This is based on a document I wrote a few years ago, after having been nominated (by students) for the Distinguished Teacher of the Year Award at FAU. I believe it is still current and relevant.
I chose to be a teacher more than 20 years ago, when I accepted an invitation from a former high-school teacher and applied for what would become my first job, teaching Electronics to high-school students in Brazil. Since then, I have had the privilege of interacting with thousands of students, from different levels – from high-school to graduate school – and disciplines – from Electrical Engineering to Computer Science –, in three different countries and languages. I am completely happy with my professional decision of becoming a teacher: I do what I like and I like what I do.
Along the past two decades I have taught a wide range of courses in the fields of Electronics, Electrical Engineering, Computer Science, and Computer Engineering, to high-school, undergraduate and graduate students in three Brazilian institutions and one American university, FAU. I was also a visiting scholar at Universidad de Murcia (Cartagena, Spain). My students have always expressed their recognition of my teaching efforts with very positive evaluations, comments, and tokens of appreciation.
My teaching philosophy is based on the following guidelines:
- Friendly personal interaction. I make myself available to students, in and out of the classroom, and encourage a friendly relationship based on trust, civility, and mutual respect.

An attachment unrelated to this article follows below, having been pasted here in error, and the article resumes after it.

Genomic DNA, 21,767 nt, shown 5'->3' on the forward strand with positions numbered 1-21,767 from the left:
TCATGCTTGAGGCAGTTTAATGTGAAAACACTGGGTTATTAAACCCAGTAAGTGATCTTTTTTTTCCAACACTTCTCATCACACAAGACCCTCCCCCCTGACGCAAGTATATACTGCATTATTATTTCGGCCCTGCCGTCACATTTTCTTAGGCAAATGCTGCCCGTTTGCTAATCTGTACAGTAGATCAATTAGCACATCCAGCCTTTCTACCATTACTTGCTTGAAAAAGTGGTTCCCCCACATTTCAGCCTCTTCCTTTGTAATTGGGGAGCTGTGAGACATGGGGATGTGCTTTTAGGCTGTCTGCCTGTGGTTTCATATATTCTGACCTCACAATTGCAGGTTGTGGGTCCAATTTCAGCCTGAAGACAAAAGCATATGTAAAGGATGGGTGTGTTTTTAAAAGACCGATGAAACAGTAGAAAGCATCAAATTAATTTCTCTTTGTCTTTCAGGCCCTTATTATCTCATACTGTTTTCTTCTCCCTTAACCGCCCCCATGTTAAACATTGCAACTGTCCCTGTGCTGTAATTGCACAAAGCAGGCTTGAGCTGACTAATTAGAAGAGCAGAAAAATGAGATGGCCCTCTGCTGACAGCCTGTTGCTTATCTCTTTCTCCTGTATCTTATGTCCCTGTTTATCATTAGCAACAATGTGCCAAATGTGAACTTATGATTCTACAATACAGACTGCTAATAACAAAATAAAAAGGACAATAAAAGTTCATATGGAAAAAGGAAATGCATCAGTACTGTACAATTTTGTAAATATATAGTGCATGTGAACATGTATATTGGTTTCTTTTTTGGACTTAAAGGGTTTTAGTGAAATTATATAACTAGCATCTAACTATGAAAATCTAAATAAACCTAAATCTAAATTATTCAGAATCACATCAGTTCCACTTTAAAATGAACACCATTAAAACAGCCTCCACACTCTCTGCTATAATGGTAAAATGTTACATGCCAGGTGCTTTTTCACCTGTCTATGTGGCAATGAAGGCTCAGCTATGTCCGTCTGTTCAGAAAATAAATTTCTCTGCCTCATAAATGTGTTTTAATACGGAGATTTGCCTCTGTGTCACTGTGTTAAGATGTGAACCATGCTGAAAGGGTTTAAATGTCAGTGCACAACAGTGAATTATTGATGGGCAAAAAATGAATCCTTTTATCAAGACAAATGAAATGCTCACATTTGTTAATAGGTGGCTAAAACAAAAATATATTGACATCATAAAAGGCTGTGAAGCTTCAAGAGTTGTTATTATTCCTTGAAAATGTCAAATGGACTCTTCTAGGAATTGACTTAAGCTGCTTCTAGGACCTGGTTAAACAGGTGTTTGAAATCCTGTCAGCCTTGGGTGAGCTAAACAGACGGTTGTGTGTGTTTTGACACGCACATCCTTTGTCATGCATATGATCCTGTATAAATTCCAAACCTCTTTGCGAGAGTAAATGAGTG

- Challenges and rewards. I believe students must be challenged and take special care in making sure that there is a good matching between the nature and size of the challenges, the skills required to meet them, and the rewards that await the students once they successfully complete their tasks.
- Current, engaging, and pragmatic approach to the subject matter. I take pride in using the most current resources (software tools, Web resources, textbooks, etc.) in my courses and constantly work on updating and renewing course materials. I make connections between the course topics and the “real world” as often as appropriate.
- Promoting and acknowledging progress. I encourage students to appreciate how much they have grown during the course and evaluate their performance with emphasis on the progress they have made rather than looking only at the final result of their exams.